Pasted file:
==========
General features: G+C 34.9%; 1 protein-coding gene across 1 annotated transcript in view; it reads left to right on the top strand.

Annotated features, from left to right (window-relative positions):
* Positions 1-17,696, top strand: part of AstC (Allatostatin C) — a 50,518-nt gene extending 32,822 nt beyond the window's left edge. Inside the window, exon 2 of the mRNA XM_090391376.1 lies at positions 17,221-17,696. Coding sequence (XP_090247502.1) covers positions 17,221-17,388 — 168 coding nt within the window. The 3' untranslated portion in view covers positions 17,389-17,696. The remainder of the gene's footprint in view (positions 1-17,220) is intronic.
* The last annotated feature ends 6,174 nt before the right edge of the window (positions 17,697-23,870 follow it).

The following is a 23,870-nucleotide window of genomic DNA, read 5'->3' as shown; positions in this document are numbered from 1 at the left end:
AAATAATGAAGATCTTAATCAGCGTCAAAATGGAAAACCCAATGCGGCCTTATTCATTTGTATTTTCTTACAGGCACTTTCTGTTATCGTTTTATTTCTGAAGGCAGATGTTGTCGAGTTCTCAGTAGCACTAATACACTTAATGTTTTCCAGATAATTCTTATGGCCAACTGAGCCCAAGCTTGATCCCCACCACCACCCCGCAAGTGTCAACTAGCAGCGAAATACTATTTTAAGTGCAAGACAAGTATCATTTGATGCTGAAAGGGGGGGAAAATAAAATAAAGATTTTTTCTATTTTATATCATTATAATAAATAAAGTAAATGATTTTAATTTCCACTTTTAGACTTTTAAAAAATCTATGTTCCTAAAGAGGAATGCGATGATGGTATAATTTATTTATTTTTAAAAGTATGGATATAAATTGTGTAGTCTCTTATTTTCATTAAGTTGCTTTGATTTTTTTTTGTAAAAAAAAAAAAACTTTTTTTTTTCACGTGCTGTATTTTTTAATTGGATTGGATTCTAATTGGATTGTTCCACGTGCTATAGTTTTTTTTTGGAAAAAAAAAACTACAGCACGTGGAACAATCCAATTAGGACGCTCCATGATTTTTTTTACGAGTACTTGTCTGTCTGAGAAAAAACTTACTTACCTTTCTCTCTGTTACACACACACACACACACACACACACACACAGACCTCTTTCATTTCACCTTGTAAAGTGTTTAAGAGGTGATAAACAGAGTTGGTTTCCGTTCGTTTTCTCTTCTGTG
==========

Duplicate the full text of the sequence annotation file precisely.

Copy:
General features: G+C 34.9%; 1 protein-coding gene across 1 annotated transcript in view; it reads left to right on the top strand.

Annotated features, from left to right (window-relative positions):
* Positions 1-17,696, top strand: part of AstC (Allatostatin C) — a 50,518-nt gene extending 32,822 nt beyond the window's left edge. Inside the window, exon 2 of the mRNA XM_090391376.1 lies at positions 17,221-17,696. Coding sequence (XP_090247502.1) covers positions 17,221-17,388 — 168 coding nt within the window. The 3' untranslated portion in view covers positions 17,389-17,696. The remainder of the gene's footprint in view (positions 1-17,220) is intronic.
* The last annotated feature ends 6,174 nt before the right edge of the window (positions 17,697-23,870 follow it).

The following is a 23,870-nucleotide window of genomic DNA, read 5'->3' as shown; positions in this document are numbered from 1 at the left end:
AAATAATGAAGATCTTAATCAGCGTCAAAATGGAAAACCCAATGCGGCCTTATTCATTTGTATTTTCTTACAGGCACTTTCTGTTATCGTTTTATTTCTGAAGGCAGATGTTGTCGAGTTCTCAGTAGCACTAATACACTTAATGTTTTCCAGATAATTCTTATGGCCAACTGAGCCCAAGCTTGATCCCCACCACCACCCCGCAAGTGTCAACTAGCAGCGAAATACTATTTTAAGTGCAAGACAAGTATCATTTGATGCTGAAAGGGGGGGAAAATAAAATAAAGATTTTTTCTATTTTATATCATTATAATAAATAAAGTAAATGATTTTAATTTCCACTTTTAGACTTTTAAAAAATCTATGTTCCTAAAGAGGAATGCGATGATGGTATAATTTATTTATTTTTAAAAGTATGGATATAAATTGTGTAGTCTCTTATTTTCATTAAGTTGCTTTGATTTTTTTTTGTAAAAAAAAAAAAACTTTTTTTTTTCACGTGCTGTATTTTTTAATTGGATTGGATTCTAATTGGATTGTTCCACGTGCTATAGTTTTTTTTTGGAAAAAAAAAACTACAGCACGTGGAACAATCCAATTAGGACGCTCCATGATTTTTTTTACGAGTACTTGTCTGTCTGAGAAAAAACTTACTTACCTTTCTCTCTGTTACACACACACACACACACACACACACACACAGACCTCTTTCATTTCACCTTGTAAAGTGTTTAAGAGGTGATAAACAGAGTTGGTTTCCGTTCGTTTTCTCTTCTGTG